In Eustache v. Bd. of Educ. of the City School Dist. of the City of New York, No. 153619/2019, 2023 WL 2307500 (N.Y. Sup Ct, New York County March 1, 2023), the court granted plaintiff’s motion for reconsideration, finding that the court previously erred in dismissing plaintiff’s cause of action for retaliation under the New York State and City Human Rights Laws.
From the decision:
After reviewing plaintiff’s moving papers, the Court is persuaded that he has sufficiently pled a retaliation cause of action under both the NYSHRL and the NYCHRL against the DOE. The facts, as pled, indicate that (1) plaintiff complained to Principal Mota of Lafia’s ongoing sexual harassment and simultaneously filed a complaint against her with OEO, (2) the very next day, plaintiff was informed he was being suspended for unexplained reasons, reasons that were not made clear for approximately ten more days; (3) the DOE affirmed his suspension even after the timing of his alleged misconduct had been inexplicably changed to a date that placed him in the classroom, as opposed to on a field to trip, to match the allegations against him; (4) Lafia was never reprimanded and the OEO has not, as of when plaintiff moved herein, investigated her for her misconduct, and (5) employees of the DOE–specifically, the school’s Assistant Principals Conlon and Griffith–demeaned and mocked plaintiff, and generally treated him worse than his co-workers upon his return after the suspension.
Based on these facts, it can readily be inferred that the “bogus claim” against plaintiff, as the Court previously put it, was in fact made in retaliation for the complaint to Mota and the OEO. The temporal proximity alone supports the inference of retaliation. (See Russell v New York Univ., 204 AD3d 577, 588 [1st Dept 2022] [holding the five weeks between the protected activity and plaintiff’s termination were sufficient to support retaliation claim]; Cook v EmblemHealth Servs. Co., LLC, 167 AD3d 459, 460 [1st Dept 2018] [temporal proximity by itself may support inference of causal nexus]; Krebaum v Capital One, N.A., 138 AD3d 528, 528-529 [“The temporal proximity of plaintiff’s complaint and the termination of his employment one month later indirectly shows the requisite causal connection].) Here, the protected activity was almost immediately followed by the suspension. Such a short intervening period of time, a mere day, between the two events supports an inference of retaliation.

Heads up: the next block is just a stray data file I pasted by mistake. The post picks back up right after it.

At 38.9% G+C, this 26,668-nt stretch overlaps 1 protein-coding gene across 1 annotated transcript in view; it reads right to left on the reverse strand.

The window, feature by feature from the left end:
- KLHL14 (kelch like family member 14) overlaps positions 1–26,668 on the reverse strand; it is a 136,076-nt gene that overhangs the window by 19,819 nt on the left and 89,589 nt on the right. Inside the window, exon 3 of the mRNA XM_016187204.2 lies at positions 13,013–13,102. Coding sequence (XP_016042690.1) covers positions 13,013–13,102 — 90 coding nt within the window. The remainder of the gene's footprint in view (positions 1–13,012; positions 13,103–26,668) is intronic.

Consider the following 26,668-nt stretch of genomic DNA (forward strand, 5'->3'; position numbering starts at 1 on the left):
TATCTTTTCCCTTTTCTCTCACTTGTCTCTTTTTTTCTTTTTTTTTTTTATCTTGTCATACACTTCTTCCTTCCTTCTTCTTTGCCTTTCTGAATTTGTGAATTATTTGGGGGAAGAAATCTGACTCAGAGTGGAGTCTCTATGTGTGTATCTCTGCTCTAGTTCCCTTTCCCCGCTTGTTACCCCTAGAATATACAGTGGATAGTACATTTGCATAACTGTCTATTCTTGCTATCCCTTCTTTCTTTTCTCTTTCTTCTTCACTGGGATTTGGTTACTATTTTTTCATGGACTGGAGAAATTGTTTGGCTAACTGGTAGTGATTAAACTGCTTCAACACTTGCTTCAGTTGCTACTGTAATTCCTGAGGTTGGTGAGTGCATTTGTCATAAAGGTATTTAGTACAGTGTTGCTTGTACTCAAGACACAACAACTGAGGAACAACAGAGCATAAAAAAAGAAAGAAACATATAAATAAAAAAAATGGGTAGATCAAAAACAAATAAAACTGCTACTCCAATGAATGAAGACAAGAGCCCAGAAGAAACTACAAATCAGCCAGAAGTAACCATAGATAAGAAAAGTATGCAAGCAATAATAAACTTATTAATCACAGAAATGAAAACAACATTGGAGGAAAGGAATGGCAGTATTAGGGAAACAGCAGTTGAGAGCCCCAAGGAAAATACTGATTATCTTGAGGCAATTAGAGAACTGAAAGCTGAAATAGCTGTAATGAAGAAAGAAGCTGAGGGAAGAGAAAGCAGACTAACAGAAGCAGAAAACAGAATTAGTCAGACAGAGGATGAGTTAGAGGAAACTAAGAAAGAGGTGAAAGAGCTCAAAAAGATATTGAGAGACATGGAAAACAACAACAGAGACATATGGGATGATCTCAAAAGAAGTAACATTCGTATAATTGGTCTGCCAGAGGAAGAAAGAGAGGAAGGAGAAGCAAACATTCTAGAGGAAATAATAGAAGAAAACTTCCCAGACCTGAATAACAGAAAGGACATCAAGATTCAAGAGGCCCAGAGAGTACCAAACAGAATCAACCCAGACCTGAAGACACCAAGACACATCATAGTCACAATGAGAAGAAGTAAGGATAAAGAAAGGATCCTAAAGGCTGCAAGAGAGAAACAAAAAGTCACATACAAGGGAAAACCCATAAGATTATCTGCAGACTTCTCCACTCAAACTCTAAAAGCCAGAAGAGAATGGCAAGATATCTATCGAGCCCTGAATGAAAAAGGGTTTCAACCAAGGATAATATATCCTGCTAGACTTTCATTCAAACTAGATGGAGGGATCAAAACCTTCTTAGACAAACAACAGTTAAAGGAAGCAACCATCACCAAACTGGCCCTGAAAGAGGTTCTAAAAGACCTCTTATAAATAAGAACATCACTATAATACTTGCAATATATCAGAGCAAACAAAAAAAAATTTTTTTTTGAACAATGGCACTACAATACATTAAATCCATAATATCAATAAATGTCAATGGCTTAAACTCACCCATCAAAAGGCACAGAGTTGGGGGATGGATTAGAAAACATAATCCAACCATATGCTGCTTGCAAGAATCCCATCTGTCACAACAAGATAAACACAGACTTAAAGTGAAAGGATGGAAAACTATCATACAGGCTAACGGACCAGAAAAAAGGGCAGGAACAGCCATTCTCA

From the Court’s perspective, the degree to which there is a causal connection between plaintiff’s complaint to Mota and his suspension is perhaps greater than the causal connection in similar cases where the First Department has held that a plaintiff has stated a cause of action for retaliation. In Thomas v Mintz, the First Department held that the plaintiff sufficiently pled a retaliation cause of action where defendant charged him with departmental misconduct (for actions that allegedly occurred more than a year earlier) six months after plaintiff complained of defendant’s discriminatory conduct. (182 AD3d at 490.) In Petit v Department of Educ. of the City of N.Y., the Court determined that the plaintiff sufficiently pled a retaliation cause of action where he alleged the defendant–another school principal–falsely accused him of misconduct, then assigned him to a worse office and demoted him. (17 AD3d at 403.) And in Cook v EmblemHealth Servs., the First Department affirmed the lower court’s denial of defendant’s motion to dismiss. According to the court, the fact that the “defendants never investigated, or even acknowledged” plaintiff’s complaint–similar to how the OEO has not invested plaintiff’s allegations against Lafia– “provides additional support for an inference of retaliation.” (Id.) Lastly, the inference of retaliation is only strengthened by the fact that plaintiff suffered what appears to be unduly harsh punishment relative to the inconsequential misconduct charge. As Conlon stated, in her experience, she had never witnessed a suspension for misconduct that did not endanger students or result from an arrest. (See Russell v New York Univ., 204 AD3d at 588 [“This inference [of retaliation] is only buttressed by the arbitrator’s finding that her termination was an unduly harsh remedy for her conduct”].)
As the Court’s recitation of the facts indicates, the complaint has pled (1) a temporal proximity as in Krebaum, (2) an arbitrary disciplinary proceeding as in Mintz and Petit, (3) the defendant’s failure to investigate the discriminatory conduct as in EmblemHealth, and (4) an unduly harsh punishment as in Russell. Defendant merely argues, without citation, that plaintiff cannot plead a claim for retaliation through implication. (NYSCEF doc. no. 56 at 4, def. memo of law.) However, the foregoing discussion demonstrates that a plaintiff can plead a cause of action through indirect evidence. (See Cadet-Legros v New York Univ. Hosp. Ctr., 135 AD3d 196, 204 [1st Dept 2015].) Accordingly, plaintiff’s motion for leave to reargue is granted and his cause of action for retaliation is reinstated against the DOE.
Having reached this conclusion as to the DOE, the court further granted plaintiff’s motion as to his retaliation claim against individual defendant Lafia on an “aiding and abetting” theory.